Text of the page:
SARS-CoV-2 May Gain Brain Entry via the Nose

SARS-CoV-2 May Gain Brain Entry via the Nose
Close up profile of air moving through man's nose and nasal passages.

More than one-in-three COVID-19 patients present with neurological symptoms such as loss of smell and taste, headache, fatigue, nausea, and vomiting in addition to acute cerebrovascular disease and impaired consciousness. These symptoms, observed in a large portion of individuals with COVID-19, suggest that SARS-CoV-2 very likely penetrates the central nervous system (CNS). Although recent studies have noted the presence of viral RNA in the brain and cerebrospinal fluid (CSF), it remains unclear where the virus enters and how it is distributed within the brain.

Now, a team from Germany has demonstrated the presence of SARS-CoV-2 RNA and protein in anatomically distinct regions of the nasopharynx and brain. Their autopsy study suggests that SARS-CoV-2 may enter the brain of people through the nose. These findings may help explain some of the neurological symptoms observed in COVID-19 patients and may inform diagnosis and measures to prevent infection.

The research is published in Nature Neuroscience in the paper, “Olfactory transmucosal SARS-CoV-2 invasion as a port of central nervous system entry in individuals with COVID-19.” The study assessed olfactory mucosa, its nervous projections, and several defined CNS regions in 33 individuals who died in the context of COVID-19.

The authors noted that, of the seven types of coronavirus that naturally infect humans, at least two endemic strains have been shown to enter and persist in the CNS. In one autopsy study, 48% of the investigated cases carried detectable human coronavirus RNA in the CNS. Additionally, the neuroinvasive potential of SARS‐CoV and Middle East respiratory syndrome (MERS)-CoV, which are evolutionarily closely related to SARS-CoV-2, has previously been described.

Frank Heppner, MD, professor in the department of neuropathology, Charité–Universitätsmedizin Berlin, Germany, and colleagues examined the nasopharnyx, a likely first site of viral infection and replication, and the brains of 33 patients (22 males and 11 females) who died with COVID-19. The median age at the time of death was 71.6 years, and the time from onset of COVID-19 symptoms to death was a median of 31 days.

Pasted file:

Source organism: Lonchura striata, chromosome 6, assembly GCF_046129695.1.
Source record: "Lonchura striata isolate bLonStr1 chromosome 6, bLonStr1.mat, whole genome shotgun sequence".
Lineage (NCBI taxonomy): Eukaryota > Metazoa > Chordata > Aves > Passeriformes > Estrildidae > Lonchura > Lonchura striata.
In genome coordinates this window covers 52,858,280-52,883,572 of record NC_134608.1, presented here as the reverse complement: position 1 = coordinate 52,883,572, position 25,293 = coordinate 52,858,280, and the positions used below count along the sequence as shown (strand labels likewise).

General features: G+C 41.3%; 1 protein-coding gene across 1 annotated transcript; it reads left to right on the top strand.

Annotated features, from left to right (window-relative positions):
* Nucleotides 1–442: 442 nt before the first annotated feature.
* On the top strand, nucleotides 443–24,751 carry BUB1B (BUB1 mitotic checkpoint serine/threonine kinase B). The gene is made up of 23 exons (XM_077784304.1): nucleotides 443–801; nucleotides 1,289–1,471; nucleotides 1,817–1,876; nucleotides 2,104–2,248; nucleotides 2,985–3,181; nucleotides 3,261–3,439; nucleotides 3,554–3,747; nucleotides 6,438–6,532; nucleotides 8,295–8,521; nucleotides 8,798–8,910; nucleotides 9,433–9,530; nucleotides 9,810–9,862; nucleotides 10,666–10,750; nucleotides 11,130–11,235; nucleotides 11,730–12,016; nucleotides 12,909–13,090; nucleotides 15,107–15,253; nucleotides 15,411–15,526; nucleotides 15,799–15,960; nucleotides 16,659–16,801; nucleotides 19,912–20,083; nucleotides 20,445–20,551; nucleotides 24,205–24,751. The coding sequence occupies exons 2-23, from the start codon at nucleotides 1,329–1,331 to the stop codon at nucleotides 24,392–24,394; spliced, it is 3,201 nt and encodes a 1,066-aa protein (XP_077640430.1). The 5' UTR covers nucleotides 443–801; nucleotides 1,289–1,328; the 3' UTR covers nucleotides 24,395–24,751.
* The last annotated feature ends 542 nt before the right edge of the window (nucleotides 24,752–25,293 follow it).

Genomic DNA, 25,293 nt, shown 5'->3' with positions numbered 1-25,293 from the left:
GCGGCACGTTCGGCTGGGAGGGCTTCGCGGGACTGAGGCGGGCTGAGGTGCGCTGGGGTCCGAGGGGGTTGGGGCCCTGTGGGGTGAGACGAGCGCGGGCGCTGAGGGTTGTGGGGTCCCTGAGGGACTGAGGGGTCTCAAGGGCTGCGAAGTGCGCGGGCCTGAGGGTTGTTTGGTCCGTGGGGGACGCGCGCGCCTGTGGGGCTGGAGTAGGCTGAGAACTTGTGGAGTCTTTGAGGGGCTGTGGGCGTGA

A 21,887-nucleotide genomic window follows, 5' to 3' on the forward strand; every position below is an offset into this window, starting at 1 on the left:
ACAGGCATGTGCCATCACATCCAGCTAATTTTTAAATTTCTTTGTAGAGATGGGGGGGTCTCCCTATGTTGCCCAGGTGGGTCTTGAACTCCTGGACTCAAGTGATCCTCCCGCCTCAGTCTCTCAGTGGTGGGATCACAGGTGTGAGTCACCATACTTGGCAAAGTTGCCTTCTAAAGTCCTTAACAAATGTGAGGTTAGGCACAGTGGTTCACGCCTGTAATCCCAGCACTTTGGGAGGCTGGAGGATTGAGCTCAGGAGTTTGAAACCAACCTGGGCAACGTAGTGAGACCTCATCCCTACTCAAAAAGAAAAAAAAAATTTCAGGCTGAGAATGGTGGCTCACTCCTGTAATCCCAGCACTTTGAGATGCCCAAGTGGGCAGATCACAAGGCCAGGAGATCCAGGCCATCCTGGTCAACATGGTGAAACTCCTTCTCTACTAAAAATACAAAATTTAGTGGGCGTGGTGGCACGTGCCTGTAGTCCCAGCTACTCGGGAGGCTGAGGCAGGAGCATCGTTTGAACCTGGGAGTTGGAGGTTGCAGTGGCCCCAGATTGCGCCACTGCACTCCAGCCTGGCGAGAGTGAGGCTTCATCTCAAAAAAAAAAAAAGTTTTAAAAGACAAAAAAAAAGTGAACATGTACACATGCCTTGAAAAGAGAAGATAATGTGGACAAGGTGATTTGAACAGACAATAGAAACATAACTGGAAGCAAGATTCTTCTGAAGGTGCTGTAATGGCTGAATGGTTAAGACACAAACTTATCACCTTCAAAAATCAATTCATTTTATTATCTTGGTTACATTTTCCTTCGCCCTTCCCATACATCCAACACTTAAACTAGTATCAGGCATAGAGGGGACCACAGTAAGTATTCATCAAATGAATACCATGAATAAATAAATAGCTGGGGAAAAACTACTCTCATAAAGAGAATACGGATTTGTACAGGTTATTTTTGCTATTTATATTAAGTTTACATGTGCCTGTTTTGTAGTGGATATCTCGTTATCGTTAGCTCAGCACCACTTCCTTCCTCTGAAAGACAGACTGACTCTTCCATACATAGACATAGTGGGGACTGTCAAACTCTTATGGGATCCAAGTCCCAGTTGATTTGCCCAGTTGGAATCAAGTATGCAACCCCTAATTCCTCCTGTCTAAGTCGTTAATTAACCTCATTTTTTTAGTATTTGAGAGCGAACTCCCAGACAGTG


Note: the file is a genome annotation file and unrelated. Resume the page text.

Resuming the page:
The authors found the presence of SARS-CoV-2 RNA and protein in the brain and nasopharynx. Intact virus particles were also detected in the nasopharynx. The highest levels of viral RNA were found in the olfactory mucous membrane. They noted that disease duration was inversely correlated with the amount of detectable virus, indicating that higher SARS-CoV-2 RNA levels were found in cases with shorter disease duration.

The authors also found SARS-CoV-2 spike protein in certain types of cells within the olfactory mucous layer, where it may exploit the proximity of endothelial and nervous tissue to gain entry to the brain. In some patients, SARS-CoV-2 spike protein was found in cells expressing markers of neurons, suggesting that olfactory sensory neurons may be infected, as well as in the brain areas that receive smell and taste signals. SARS-CoV-2 was also found in other areas of the nervous system, including the medulla oblongata—the primary respiratory and cardiovascular control center of the brain.

The authors provided evidence that SARS-CoV-2 neuroinvasion can occur “at the neural–mucosal interface by transmucosal entry via regional nervous structures which may be followed by transport along the olfactory tract of the CNS.” They added that this may explain some of the well-documented neurological symptoms in COVID-19, including alterations of smell and taste perception.

Further COVID-19 autopsy studies that include a broad range of sampling are needed to identify the precise mechanisms that mediate the virus’s entry into the brain, and examine other potential ports of entry.